David Richards, Subaru World Rally Team Principal: "I have been very closely linked with motorsport in the Middle East since 1976 when I was first involved in organising the early rallies in the Gulf and then working with Saeed Al-Hajri who won the Middle East Rally Championship on three occasions for Prodrive. I built so many great friendships in the region and very much look forward to meeting everybody again in Jordan.
"It has been a long-held dream of mine that the World Rally Championship would finally come to the Middle East and I am particularly pleased that it is doing so in Jordan. It will be a totally different experience for the WRC teams but I am sure that with the support of Prince Feisal it will be extremely well organised and we can expect a wonderful Arabic welcome to the region."
Paul Howarth, Subaru World Rally Team operations director: "Jordan is a new event so no drivers in the WRC have competitive experience of it which could prove to be a bit of a leveller amongst the younger drivers. Temperature will be a factor here as it'll be the hottest round of the season so far so everyone will have an eye on cooling and brake temperature. The route is quite twisty but because of the way they have bonded the stages together there is a lot of grip on what would seem to be very loose surface. It's a new event but we've done all our research: two years ago we studied the nature of the stages and, with a ban on testing there since, obtained the knowledge we will use now to develop a base setup for the event. Consistency here is key to carrying momentum into the following batch of three European events."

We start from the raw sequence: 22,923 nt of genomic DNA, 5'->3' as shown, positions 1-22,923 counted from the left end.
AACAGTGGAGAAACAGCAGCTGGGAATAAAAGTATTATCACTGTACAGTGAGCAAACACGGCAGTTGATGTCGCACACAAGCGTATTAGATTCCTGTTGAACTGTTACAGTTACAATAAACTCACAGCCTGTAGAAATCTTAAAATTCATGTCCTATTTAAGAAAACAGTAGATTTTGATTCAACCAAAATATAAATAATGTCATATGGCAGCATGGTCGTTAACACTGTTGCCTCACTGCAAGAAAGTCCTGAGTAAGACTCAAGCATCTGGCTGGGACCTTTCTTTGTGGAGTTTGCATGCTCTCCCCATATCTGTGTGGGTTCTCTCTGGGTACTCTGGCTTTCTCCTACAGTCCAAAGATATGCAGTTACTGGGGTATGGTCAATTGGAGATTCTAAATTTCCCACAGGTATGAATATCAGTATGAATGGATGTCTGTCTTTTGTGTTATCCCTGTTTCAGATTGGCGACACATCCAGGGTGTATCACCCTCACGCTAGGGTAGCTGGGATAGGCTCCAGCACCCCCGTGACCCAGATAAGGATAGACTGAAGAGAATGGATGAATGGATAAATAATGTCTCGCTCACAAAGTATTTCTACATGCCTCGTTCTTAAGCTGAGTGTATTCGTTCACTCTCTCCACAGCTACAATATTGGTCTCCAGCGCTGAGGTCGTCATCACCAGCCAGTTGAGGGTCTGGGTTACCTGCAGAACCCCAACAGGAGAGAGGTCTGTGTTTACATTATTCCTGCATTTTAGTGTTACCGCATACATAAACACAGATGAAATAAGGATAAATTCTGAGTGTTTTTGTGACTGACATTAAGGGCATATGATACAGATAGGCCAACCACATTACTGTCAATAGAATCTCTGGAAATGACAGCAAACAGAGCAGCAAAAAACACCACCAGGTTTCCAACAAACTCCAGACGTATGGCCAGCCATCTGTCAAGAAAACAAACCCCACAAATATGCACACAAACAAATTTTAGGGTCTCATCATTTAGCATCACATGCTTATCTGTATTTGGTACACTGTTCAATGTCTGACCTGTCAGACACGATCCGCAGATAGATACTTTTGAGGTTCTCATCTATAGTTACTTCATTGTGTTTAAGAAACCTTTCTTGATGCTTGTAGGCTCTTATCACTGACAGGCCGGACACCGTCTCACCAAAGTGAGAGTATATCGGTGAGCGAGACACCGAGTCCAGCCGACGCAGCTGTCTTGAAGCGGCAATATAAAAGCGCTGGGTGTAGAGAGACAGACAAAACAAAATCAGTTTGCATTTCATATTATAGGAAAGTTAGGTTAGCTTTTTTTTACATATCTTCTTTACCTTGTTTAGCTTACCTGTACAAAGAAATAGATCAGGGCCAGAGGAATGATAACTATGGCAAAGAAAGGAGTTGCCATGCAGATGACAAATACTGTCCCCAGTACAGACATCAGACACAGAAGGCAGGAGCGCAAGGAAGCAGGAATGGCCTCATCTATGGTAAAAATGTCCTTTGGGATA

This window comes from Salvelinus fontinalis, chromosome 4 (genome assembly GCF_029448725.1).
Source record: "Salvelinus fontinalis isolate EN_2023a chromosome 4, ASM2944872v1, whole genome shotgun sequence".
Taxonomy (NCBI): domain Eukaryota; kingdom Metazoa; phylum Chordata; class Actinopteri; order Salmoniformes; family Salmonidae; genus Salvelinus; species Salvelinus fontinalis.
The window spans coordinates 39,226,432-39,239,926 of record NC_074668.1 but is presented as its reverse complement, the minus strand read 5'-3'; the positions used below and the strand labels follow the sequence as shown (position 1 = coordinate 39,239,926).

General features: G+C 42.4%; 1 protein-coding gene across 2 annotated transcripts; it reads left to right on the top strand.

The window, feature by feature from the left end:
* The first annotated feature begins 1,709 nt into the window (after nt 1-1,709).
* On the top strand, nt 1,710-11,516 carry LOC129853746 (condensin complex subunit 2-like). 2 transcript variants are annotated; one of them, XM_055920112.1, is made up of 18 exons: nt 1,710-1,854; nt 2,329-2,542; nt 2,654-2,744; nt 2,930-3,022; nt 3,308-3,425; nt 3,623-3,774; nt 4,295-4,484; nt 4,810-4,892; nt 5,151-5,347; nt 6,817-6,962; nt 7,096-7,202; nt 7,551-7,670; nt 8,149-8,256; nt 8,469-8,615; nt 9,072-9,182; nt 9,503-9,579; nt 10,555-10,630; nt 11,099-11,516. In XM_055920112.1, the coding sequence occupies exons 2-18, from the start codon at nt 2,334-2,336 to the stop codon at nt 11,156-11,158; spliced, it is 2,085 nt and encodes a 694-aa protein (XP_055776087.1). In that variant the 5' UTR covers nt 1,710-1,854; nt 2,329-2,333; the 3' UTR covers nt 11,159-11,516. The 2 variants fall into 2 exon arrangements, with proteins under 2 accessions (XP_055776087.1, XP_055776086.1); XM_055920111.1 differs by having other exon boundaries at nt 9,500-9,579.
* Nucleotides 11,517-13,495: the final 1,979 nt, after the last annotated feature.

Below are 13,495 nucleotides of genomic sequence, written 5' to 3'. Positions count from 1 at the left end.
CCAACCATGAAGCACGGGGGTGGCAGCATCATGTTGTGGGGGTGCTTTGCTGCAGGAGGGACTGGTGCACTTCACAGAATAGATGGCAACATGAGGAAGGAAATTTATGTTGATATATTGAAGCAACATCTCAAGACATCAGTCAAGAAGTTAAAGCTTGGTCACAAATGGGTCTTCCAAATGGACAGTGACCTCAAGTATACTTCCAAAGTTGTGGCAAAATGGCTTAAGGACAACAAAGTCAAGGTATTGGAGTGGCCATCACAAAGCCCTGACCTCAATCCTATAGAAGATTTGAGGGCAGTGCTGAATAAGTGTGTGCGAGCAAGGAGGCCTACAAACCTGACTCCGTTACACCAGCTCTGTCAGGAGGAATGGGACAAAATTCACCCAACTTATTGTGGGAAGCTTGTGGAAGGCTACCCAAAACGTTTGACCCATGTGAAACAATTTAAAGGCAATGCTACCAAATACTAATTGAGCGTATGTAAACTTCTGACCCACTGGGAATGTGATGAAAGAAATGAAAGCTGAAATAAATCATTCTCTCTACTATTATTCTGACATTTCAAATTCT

Petter Solberg: "I did the recce in Jordan last year and I was very happy to have the chance to look at the roads. It will be a new event for everyone so we are doing all we can now, using the notes from the recce to prepare as best we can and try and be in the best shape for the rally. It may be possible to do the rally well with new pace notes and no experience of the roads, but I'm just trying to do things 110 per cent, and if the recce gives us even a slight advantage, it was worth it. It's a brand new event but we have the same mentality and approach to it as any other event, as we continue in the way that works best for us. The unseen roads are quite tricky, and there are a lot of crests. It's quite wide, but it's a little difficult to read the road surface and know just how much to push."
Chris Atkinson: "I haven't been to Jordan and don't really know what to expect. I've heard the roads are in quite good condition, but it's going to be difficult first time there having not done the recce last year. It's very interesting to go to a country like that anyway as an experience, so I'm really looking forward to it. I'm going out a few days earlier to look around and see Petra, as it's not every day we'll come here. The fact that no-one has competed here before may even things up a little, but we know that the same guys will always be fast anywhere. At this part of the season it's all about linking events to build momentum for the next few rounds."
Between the rallies
After Rally Argentina, Stephane Prevot flew straight home to his family to take his daughter on a long-promised trip to Disneyland Paris, amid his preparations for Jordan. Petter Solberg, Chris Atkinson and Phil Mills travelled to Cordoba for a two day shooting break, along with P-WRC Subaru competitor and multiple Asian shooting champion Nasser Al-Attiyah.
As the pace of the calendar rises, Solberg and Atkinson have been increasing their exercise programmes and training to improve their fitness in time for May and the toughest part of the season. Improved fitness will also help them with the extreme in-car temperatures of Jordan, Greece and Turkey.